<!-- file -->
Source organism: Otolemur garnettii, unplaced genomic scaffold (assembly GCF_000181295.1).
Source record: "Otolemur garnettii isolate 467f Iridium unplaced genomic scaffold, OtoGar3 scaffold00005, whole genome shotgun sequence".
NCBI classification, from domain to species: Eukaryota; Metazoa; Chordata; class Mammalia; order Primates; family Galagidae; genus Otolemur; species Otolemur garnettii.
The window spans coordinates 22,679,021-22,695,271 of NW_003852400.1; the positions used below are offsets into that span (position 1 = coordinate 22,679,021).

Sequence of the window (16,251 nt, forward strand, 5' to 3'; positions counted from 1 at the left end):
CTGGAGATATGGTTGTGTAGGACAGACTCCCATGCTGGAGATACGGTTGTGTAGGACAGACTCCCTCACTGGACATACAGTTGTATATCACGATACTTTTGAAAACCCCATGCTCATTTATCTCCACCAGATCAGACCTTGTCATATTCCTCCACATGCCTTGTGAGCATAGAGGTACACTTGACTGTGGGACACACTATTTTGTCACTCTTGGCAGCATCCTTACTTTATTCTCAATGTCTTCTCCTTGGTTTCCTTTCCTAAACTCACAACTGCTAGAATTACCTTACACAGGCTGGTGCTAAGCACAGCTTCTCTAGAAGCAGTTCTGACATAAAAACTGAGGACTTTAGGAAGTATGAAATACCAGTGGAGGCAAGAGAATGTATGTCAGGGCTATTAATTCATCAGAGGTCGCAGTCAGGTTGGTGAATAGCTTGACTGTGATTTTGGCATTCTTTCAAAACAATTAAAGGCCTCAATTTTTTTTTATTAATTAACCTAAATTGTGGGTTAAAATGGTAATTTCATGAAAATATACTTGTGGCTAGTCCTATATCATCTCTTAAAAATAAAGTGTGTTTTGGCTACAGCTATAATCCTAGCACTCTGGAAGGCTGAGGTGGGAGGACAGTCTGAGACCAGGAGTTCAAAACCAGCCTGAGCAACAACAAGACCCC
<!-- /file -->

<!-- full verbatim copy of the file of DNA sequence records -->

Source organism: Otolemur garnettii, unplaced genomic scaffold (assembly GCF_000181295.1).
Source record: "Otolemur garnettii isolate 467f Iridium unplaced genomic scaffold, OtoGar3 scaffold00005, whole genome shotgun sequence".
NCBI classification, from domain to species: Eukaryota; Metazoa; Chordata; class Mammalia; order Primates; family Galagidae; genus Otolemur; species Otolemur garnettii.
The window spans coordinates 22,679,021-22,695,271 of NW_003852400.1; the positions used below are offsets into that span (position 1 = coordinate 22,679,021).

Sequence of the window (16,251 nt, forward strand, 5' to 3'; positions counted from 1 at the left end):
CTGGAGATATGGTTGTGTAGGACAGACTCCCATGCTGGAGATACGGTTGTGTAGGACAGACTCCCTCACTGGACATACAGTTGTATATCACGATACTTTTGAAAACCCCATGCTCATTTATCTCCACCAGATCAGACCTTGTCATATTCCTCCACATGCCTTGTGAGCATAGAGGTACACTTGACTGTGGGACACACTATTTTGTCACTCTTGGCAGCATCCTTACTTTATTCTCAATGTCTTCTCCTTGGTTTCCTTTCCTAAACTCACAACTGCTAGAATTACCTTACACAGGCTGGTGCTAAGCACAGCTTCTCTAGAAGCAGTTCTGACATAAAAACTGAGGACTTTAGGAAGTATGAAATACCAGTGGAGGCAAGAGAATGTATGTCAGGGCTATTAATTCATCAGAGGTCGCAGTCAGGTTGGTGAATAGCTTGACTGTGATTTTGGCATTCTTTCAAAACAATTAAAGGCCTCAATTTTTTTTTATTAATTAACCTAAATTGTGGGTTAAAATGGTAATTTCATGAAAATATACTTGTGGCTAGTCCTATATCATCTCTTAAAAATAAAGTGTGTTTTGGCTACAGCTATAATCCTAGCACTCTGGAAGGCTGAGGTGGGAGGACAGTCTGAGACCAGGAGTTCAAAACCAGCCTGAGCAACAACAAGACCCC